Yes, it's an SG Classic re-issue for Guitar Center sale only. I guess there's no real problem, only a tough decision, as in if I should just go ahead and screw the SD's straight through to the guitar body, or try to remove the mount plates from the stock Gibson P-90's somehow and place them on the SD's. And thank you for the hardware suggestions! I might do that as well as replace the white button tuning heads with Grovers or Klusons.

My Burny 56 Gold Top has no stand offs in the pup cavity and the P90's are screwed directly into the body. I used a block of wood and screwed small screws into the pup cavity and then screwed the P90's into that to raise them. You could do something similar via using some double sided sticky tape and stick a small block of wood in the pup cavity and then screw the P90's into the block of wood. That way you keep the cavity stock and hole-less while still being able to use the new P90's :D You might need to buy shorter screws as to not poke through the wood strip within the cavity but otherwise it should work perfectly I would suspect!
 

Arf

Member
Messages
1,151
Yes arf, that's the message that needs to be known to all.
Changing tuners for cosmetic preference is usually the only reason to ever do it.
Often, you bet. My opinion: the most common mistake is the prejudice against Klusons. Use 'em 'till they don't work, like any other part. Mine are getting alot of play and stickiness so they may have to step aside for some Grover Roto-matics soon. But always check for slack storage first-almost always a nut issue.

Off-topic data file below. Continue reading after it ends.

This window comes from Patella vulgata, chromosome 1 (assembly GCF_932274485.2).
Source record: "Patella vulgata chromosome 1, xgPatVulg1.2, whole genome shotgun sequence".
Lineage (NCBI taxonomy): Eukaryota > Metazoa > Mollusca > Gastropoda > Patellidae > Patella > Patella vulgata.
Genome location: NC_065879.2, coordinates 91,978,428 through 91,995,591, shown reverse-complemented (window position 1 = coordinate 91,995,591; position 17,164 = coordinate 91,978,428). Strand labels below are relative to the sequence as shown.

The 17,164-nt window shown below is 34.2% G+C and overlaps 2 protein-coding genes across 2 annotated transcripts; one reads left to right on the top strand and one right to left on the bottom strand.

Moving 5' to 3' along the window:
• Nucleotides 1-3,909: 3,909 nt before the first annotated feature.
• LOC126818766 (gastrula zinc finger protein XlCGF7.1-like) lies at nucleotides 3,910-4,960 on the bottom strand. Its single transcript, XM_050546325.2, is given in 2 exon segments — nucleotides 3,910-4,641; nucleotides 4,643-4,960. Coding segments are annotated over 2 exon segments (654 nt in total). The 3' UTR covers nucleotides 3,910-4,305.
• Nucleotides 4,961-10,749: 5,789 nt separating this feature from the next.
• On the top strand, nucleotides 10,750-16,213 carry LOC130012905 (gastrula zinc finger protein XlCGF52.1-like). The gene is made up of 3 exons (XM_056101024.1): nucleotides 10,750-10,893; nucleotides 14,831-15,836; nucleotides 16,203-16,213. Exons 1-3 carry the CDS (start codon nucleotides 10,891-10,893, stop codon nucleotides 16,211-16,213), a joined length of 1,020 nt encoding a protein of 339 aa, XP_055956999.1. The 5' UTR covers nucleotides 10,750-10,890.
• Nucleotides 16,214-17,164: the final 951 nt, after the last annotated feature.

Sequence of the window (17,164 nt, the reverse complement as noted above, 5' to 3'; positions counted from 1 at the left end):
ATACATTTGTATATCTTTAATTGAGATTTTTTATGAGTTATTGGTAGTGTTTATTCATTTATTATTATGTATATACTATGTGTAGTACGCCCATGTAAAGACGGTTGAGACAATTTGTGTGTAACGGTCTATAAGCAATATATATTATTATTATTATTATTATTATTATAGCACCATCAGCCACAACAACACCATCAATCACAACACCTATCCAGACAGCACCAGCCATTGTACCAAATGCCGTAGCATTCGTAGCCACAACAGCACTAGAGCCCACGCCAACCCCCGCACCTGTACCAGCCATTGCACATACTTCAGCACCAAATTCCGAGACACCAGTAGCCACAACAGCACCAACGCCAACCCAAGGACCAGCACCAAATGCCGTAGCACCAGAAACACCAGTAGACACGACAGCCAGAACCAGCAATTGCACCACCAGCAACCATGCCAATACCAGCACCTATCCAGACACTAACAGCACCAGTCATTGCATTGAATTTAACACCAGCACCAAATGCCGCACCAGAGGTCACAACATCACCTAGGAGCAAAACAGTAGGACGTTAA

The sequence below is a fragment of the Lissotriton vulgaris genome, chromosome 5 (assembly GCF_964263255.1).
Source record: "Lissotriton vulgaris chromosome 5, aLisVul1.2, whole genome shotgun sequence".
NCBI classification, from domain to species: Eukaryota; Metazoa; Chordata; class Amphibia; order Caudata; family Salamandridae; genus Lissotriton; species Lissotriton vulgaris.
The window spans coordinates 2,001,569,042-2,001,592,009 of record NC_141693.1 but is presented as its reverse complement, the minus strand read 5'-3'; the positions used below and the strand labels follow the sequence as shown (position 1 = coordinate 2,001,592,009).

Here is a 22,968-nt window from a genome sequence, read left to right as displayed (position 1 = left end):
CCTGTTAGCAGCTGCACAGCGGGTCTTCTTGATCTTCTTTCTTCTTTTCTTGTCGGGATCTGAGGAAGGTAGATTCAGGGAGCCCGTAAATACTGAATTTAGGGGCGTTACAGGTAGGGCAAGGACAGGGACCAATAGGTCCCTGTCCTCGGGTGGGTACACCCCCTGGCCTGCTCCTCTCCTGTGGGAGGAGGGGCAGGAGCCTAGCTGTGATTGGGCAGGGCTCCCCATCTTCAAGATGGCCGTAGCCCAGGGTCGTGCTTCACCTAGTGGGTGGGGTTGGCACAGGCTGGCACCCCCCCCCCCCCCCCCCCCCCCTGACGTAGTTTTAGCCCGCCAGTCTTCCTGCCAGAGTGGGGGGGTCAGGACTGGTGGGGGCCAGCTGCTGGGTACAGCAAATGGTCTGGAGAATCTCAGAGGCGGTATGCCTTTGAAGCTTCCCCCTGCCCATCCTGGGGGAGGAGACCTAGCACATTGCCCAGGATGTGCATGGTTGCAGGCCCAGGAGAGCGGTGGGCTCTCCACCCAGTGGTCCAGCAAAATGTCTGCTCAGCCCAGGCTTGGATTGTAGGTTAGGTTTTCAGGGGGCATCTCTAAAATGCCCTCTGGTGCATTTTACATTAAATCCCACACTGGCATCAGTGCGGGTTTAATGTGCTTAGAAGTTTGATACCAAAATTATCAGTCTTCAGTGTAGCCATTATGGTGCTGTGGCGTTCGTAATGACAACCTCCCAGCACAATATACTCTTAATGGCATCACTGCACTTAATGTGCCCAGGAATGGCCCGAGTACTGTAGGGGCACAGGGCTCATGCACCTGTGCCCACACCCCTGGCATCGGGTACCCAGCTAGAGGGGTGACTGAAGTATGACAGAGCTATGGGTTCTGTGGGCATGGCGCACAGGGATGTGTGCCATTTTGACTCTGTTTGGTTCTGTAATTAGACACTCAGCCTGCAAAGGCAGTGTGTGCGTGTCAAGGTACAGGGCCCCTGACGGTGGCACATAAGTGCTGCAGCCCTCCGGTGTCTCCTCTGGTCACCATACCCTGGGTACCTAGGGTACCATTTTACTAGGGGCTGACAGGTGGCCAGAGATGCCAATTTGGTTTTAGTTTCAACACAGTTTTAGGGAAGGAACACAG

Arf

Member
Messages
1,151
I think you made the right decision keeping the stock pickups in place. Stacked P90s don't sound like real P90s. Gibson's version of that stacked pickup, the P100, is almost universally pulled and replaced with real P90s by most players.

Tell you what, keep the stock pickups and switch over to '50s wiring with some nice caps and you'll have a better sounding guitar anyway!

Right-my P-100's (2K Les Paul Special) are destined for replacement. Probably Gibson 90's, don't know yet. But it's clear, these won't stay for long. Gave 'em a year and a half, didn't grow on me.
 

Arf

Member
Messages
1,151
My Burny 56 Gold Top has no stand offs in the pup cavity and the P90's are screwed directly into the body. I used a block of wood and screwed small screws into the pup cavity and then screwed the P90's into that to raise them. You could do something similar via using some double sided sticky tape and stick a small block of wood in the pup cavity and then screw the P90's into the block of wood. That way you keep the cavity stock and hole-less while still being able to use the new P90's :D You might need to buy shorter screws as to not poke through the wood strip within the cavity but otherwise it should work perfectly I would suspect!

Cool- Might try that myself with some DiMarzio Virtual P-90's..Thanks
 

Arf

Member
Messages
1,151
I think if you enjoy that P-90 tone- the P-100s are going to smother that. It took me a long time to come to terms with the idea of dealing with hum and noise for that sound. And to tell the truth, no one but you really notices that extraneous noise.



I'd try pencil graphite in the nut slots for the strings that go out of tune before you go replacing the tuners. More tuning problems are about strings catching in the nut than they are about tuners "slipping." I know about wanting to replace tuners to "upgrade..." but really your tuners are probably perfectly fine, your nut is probably improperly cut and binding the strings...
Yep, so true and so common. Try 600 then 1500 sand paper folded into the grooves that give you the problem, then use that new "Nut Sauce" stuff. Can't remember the brand name but it's way better than the teflon oil I'd used for 15 years prior. A little trick of mine: after the 1500 sand paper, fold up an old string envelope and run in through there too. It leaves a buffed shine in there. Don't know how much it helps, but it's cool.